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Reiber v. County of Gage, Nebraska

United States District Court, D. Nebraska

May 5, 2016

RHONDA REIBER, Administrator of the Estate of Chad Gesin, Deceased, Plaintiff,
v.
COUNTY OF GAGE, NEBRASKA, et al., Defendants.

MEMORANDUM AND ORDER

JOHN M. GERRARD UNITED STATES DISTRICT JUDGE

This matter is before the Court on its own motion, pursuant to the Court's Memorandum and Order of March 30, 2016 (filing 26), ordering the plaintiff to show cause why the unnamed defendants should not be dismissed. The Court finds that cause has not been shown. The Court will, therefore, dismiss those defendants, and remand the plaintiff's remaining claims to state court.

To begin with: in its Memorandum and Order, the Court noted the presence of unnamed parties, over a year after the plaintiff's complaint had been filed. Filing 26 at 9-10; see filing 1-1. The Court gave the plaintiff until April 29, 2016, to show cause why those unserved defendants should not be dismissed pursuant to Fed. R. Civ. P. 4(m) for failure to serve process. That deadline has passed, and the plaintiff has not responded to the Court's order.

The record does reflect that "Unknown Employees of the Gage Co. Sheriffs Ofc., In Their Ind. Capacities" were purportedly served with a copy of the complaint, before the case was removed to federal court, by certified mail sent to the Gage County Sheriff's Office. Filing 1-1 at 22, 25-26. That is insufficient service. Serving an individual within a judicial district within the United States may be done by

(1) following state law for serving a summons in an action brought in courts of general jurisdiction in the state where the district court is located or where service is made; or
(2) doing any of the following:
(A) delivering a copy of the summons and of the complaint to the individual personally;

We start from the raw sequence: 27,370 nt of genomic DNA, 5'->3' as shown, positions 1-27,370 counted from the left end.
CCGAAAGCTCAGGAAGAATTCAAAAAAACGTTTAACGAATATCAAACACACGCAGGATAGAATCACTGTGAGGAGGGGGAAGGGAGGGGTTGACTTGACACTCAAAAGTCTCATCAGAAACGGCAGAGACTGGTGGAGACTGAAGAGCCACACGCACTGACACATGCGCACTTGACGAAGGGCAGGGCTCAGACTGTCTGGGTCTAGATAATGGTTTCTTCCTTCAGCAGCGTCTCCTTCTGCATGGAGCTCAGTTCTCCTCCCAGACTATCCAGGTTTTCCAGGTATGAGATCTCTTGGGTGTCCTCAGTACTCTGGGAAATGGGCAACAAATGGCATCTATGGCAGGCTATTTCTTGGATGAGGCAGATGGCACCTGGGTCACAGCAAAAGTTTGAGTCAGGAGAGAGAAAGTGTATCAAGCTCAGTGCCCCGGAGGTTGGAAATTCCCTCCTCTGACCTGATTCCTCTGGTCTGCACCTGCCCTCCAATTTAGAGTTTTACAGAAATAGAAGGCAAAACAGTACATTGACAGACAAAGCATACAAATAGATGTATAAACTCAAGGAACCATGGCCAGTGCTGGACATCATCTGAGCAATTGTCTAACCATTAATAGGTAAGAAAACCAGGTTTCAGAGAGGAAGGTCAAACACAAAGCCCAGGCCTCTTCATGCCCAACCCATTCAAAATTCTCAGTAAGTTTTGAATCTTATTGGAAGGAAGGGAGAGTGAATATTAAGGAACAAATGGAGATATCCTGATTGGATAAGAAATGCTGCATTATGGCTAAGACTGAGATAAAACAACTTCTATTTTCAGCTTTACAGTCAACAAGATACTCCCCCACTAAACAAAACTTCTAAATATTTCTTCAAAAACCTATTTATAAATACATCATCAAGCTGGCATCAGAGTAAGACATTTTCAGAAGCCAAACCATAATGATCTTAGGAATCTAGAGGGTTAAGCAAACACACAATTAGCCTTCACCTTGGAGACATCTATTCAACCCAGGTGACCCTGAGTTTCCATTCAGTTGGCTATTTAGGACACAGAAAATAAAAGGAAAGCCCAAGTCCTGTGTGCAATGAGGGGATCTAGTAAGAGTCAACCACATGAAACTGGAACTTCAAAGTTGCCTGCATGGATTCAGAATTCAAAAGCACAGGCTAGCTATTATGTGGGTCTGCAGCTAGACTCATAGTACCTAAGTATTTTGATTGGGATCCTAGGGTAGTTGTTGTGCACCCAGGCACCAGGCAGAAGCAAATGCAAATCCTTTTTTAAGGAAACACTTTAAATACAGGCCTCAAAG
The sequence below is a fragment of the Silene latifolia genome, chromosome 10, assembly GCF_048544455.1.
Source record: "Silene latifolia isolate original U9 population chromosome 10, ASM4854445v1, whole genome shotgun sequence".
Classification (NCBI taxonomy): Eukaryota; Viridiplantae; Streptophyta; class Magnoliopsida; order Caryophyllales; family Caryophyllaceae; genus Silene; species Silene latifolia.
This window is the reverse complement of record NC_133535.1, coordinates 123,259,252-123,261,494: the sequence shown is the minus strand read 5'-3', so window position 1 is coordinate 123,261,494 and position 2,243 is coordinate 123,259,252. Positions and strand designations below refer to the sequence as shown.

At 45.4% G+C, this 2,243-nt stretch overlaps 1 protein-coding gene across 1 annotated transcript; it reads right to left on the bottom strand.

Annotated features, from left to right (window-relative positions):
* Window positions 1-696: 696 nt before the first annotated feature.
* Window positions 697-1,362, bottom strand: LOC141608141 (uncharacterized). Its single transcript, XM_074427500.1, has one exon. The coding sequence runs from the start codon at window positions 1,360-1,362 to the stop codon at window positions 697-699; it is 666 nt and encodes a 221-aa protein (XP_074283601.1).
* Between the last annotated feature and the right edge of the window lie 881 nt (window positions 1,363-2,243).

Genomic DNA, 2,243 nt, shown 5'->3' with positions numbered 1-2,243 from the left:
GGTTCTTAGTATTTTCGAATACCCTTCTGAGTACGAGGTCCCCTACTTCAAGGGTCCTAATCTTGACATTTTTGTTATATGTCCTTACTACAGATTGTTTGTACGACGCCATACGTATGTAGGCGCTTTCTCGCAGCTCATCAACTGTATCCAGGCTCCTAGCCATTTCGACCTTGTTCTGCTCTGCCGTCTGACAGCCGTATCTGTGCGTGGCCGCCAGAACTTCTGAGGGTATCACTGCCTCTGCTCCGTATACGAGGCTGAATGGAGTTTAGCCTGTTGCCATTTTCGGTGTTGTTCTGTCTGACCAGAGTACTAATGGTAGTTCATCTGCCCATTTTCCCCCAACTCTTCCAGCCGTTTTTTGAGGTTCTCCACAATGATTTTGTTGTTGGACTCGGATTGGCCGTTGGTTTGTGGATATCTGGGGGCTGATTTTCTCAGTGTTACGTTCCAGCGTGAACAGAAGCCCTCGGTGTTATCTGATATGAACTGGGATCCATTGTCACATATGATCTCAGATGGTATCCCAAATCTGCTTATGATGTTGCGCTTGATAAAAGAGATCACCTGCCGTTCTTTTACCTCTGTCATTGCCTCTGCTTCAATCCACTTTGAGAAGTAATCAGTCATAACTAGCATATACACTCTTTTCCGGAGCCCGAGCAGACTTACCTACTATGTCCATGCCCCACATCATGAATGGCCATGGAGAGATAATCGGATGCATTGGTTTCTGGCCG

(B) leaving a copy of each at the individual's dwelling or usual place of abode with someone of suitable age and discretion who resides there; or
(C) delivering a copy of each to an agent authorized by appointment or by law to receive service of process.

Rule 4(e). But even assuming that serving "unknown employees" could somehow be reasonably calculated to give notice of the action, mailing it to the workplace does not satisfy any of the methods for serving process set forth in Rule 4(e)(2). See, Wright v. City of Las Vegas, 395 F.Supp.2d 789, 798-99 (S.D. Iowa 2005); Scherer v. United States, 241 F.Supp.2d 1270, 1281-82 (D. Kan. 2003); Love v. Hayden, 757 F.Supp. 1209, 1211-12 (D. Kan. 1991). Nor would it satisfy the requirements of Nebraska law. See, Neb. Rev. Stat. § 25-508.01(1); Anthony K. v. State, 855 N.W.2d 802, 811 (Neb. 2014).

In sum, service of process has not been effected within 120 days as required (when this case was initiated) by Rule 4(m), and the plaintiff has not shown cause why that time should be extended. See, Sherman v. Winco Fireworks, Inc., 532 F.3d 709 (8th Cir. 2008); Freeman v. Busch, 349 F.3d 582 (8th Cir. 2003). The unnamed defendants will be dismissed.

That means that the only claims remaining in this case are the plaintiff's state-law negligence claims against Gage County and Gustafson. See filing 26 at 8-9. The Court may continue to exercise supplemental jurisdiction over those claims. See, 28 U.S.C. § 1367(a) and (c)(3); Carlsbad Tech., Inc. v. HIF Bio, Inc., 556 U.S. 635, 639-40 (2009). But the Court can also remand those claims to state court. See, § 1367(c)(3); Carnegie-Mellon Univ. v. Cohill, 484 U.S. 343, 357 (1988). The Court has "broad discretion in determining whether to exercise supplemental jurisdiction[, ]" Crest Const. II, Inv. v. Doe, 660 F.3d 346, 359 (8th Cir. 2011), even after issues have been briefed and some discovery completed, D.J.M. ex rel. D.M. v. Hannibal Pub. Sch. Dist. No. 60, 647 F.3d 754, 767 (8th Cir. 2011)-and, in fact, where "resolution of the remaining claims depends solely on a determination of state law, the Court should decline to exercise jurisdiction." Glorvigen v. Cirrus Design Corp., 581 F.3d 737, 749 (8th Cir. 2009) (emphasis supplied) (quotation and citations omitted).

In making that determination, the Court must consider factors such as judicial economy, convenience, fairness, and comity. Id.; seeWilson v. Miller, No. 15-1415, 2016 WL 1621952, at *6 (8th Cir. Apr. 25, 2016). But "[i]n the usual case in which all federal-law claims are eliminated before trial, the balance of factors to be considered under the pendent jurisdiction doctrine will point toward declining to exercise jurisdiction over the remaining state-law claims." Wilson, 2016 WL 1621952, at *6; Williams v. Hobbs, 658 F.3d 842, 853 (8th Cir. 2011) (quotation and citations omitted). Comity is particularly significant in this case because, at least according to the defendants, there are unsettled questions of state tort law here. See filing 14 at 24-25.[1] And the Court finds no other factor that distinguishes ...


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